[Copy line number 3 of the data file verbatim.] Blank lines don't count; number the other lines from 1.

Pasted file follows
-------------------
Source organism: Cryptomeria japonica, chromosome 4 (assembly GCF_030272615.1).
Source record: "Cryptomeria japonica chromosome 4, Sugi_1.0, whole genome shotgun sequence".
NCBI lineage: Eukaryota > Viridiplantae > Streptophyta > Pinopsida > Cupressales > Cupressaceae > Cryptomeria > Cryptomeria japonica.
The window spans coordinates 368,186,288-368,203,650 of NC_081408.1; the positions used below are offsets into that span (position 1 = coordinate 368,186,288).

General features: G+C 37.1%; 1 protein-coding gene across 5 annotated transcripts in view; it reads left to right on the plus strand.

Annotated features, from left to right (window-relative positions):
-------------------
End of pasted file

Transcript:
NCBI lineage: Eukaryota > Viridiplantae > Streptophyta > Pinopsida > Cupressales > Cupressaceae > Cryptomeria > Cryptomeria japonica.